MOLASSES (MOdular LAva Simulation Software for Earth Science)

MOLASSES is a lava flow simulation tool designed to forecast inundation area by lava flows.

MOLASSES - At a Glance

MOLASSES stands for MOdular LAva Simulation Software for the Earth Sciences. PDF file (20MB) provides some background on the statistical modeling of lava flows. PDF file (10MB) provides some background on on the statistical modeling of volcanic vent locations. The code relies on a cellular automata algorithm to estimate the area inundated by lava flows. Check out this simplified illustration of cellular automata for lava flows. MOLASSES does not model the rate of lava emplacement or the physical dynamics of lava flows. A digital elevation model (DEM) of the volcanic region is pre-loaded on the server; lava flows are simulated using this DEM. Rheology is accounted for by specifying a modal lava thickness. The thickness of lava flows, especially their margins, is a function of the lava flow yield strength. Yield strength is a more useful rheological parameter than viscosity, since the code does not account for physical dynamics.


MOLASSES expects the following inputs:

  • volcanic vent location -- Specify location as an easting and northing in UTM coordinates, or choose a spatial density model to randomly pick a probably vent location based on the distribution of mapped vents comprising the volcanic system. Hint: The first time you run MOLASSES, specify location using spatial density to see the map area in UTM coordinates.
  • lava residual or modal thickness -- Typical values range from 2-meter -- 50-meter thicknesses. The code distributes lava accumulations (lava thickness) from cell to cell. Lava will pool or thicken in low lying areas and will thin at the flow margins. The residual thickness should be consistent with the yield strength of the simulated lava flow.
  • lava flow volume -- Typical values range from 1e6 (1,000,000) cubic meters to 1e10 cubic meters; 1e9 corresponds to one cubic kilometer. MOLASSES continues to execute until this total volume of lava is erupted on to the DEM.
  • lava flow pulse volume -- Typical values range from 1e4 (1000) cubic meters to 1e6 cubic meters. This volume is a fraction of the total lava flow volume, a volume of lava erupted from the vent cell and spread over the topograpy until exhausted. Relatively small pulse volumes tend to make the lava flow closely follow the topography; large pulse volumes allow the lava flow to bury topography by surmounting obstacles, especially near the vent.
  • Digital Elevation Model (DEM) -- MOLASSES can read in any DEM that is readable by gdal routines. Currently, users can only erupt lava flows on DEMs stored in the server DEM library. Should you have a DEM that would be a good addition to our DEM library, please contact Laura Connor or Chuck Connor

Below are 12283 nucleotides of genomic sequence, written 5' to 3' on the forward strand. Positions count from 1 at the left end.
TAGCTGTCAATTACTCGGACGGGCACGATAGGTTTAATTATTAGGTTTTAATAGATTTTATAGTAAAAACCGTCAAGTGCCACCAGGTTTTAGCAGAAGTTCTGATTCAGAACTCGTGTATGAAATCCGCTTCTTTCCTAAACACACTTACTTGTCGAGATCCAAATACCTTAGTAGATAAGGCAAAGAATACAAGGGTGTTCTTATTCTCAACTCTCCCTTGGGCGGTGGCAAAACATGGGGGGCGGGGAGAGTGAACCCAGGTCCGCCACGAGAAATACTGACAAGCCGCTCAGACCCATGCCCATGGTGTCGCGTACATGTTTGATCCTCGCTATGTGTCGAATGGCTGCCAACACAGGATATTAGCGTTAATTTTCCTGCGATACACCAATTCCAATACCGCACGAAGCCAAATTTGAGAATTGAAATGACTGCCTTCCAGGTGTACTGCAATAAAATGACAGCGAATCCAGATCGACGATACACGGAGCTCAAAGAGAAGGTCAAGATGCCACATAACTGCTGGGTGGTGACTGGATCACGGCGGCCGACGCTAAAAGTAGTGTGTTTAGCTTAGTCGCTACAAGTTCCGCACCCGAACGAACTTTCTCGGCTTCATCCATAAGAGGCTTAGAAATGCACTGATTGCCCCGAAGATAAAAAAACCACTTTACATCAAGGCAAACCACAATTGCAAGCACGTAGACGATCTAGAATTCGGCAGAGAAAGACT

MOLASSES produces the following outputs:

  • A map, PNG file (flow0.png), showing the area inundated by the lava flow on a shaded relief DEM -- You can choose to save the PNG image by right-clicking on the map and selecting an appropriate option. Vent location is indicated by a white circle on the map; the flow will be in shades of orange, darker shades indicative of increasing thickness.
  • A text file (flow0) of flow locations in UTM coordinates and lava thickness in meters
    (file format:)
    (first line) easting northing volume pulse residual
    (...) easting northing thickness new_elevation original_elevation

Note the [Choose a file to download] button. You can select any of the input, output, or log files created by the tool and view or download them. The log files are useful if no lava flow appears on the map or no map is produced. An error situation occurs if the vent is selected outside of the map area or if the lava flow reaches the boundary of the map area. Check the log files if either of these situations are suspected.


  • The MOLASSES source code can be downloaded from GitHub
  • Original application of the proto-(perl)version of MOLASSES:
    Connor, L. J., Connor, C. B., Meliksetian, K., & Savov, I. (2012) Probabilistic approach to modeling lava flow inundation: a lava flow hazard assessment for a nuclear facility in Armenia. Journal of Applied Volcanology (1):3. DOI 10.1186/2191-5040-1-3
  • Comparison of MOLASSES output for an actual lava flow:
    Kubanek, J., Richardson, J. A., Charbonnier, S. J., & Connor, L. J. (2015) Lava flow mapping and volume calculations for the 2012–2013 Tolbachik, Kamchatka, fissure eruption using bistatic TanDEM-X InSAR. Bulletin of Volcanology 77(12):106. DOI 10.1007/s00445-015-0989-9
  • Benchmarking MOLASSES and similar codes:
    Dietterich, H. R., Lev, E., Chen, J., Richardson, J. A., & Cashman, K. V. (2017) Benchmarking computational fluid dynamics models of lava flow simulation for hazard assessment, forecasting, and risk management. Journal of Applied Volcanology 6(1):9. DOI 10.1186/s13617-017-0061-x

The development of MOLASSES was partially funded by a grant from the US National Science Foundation.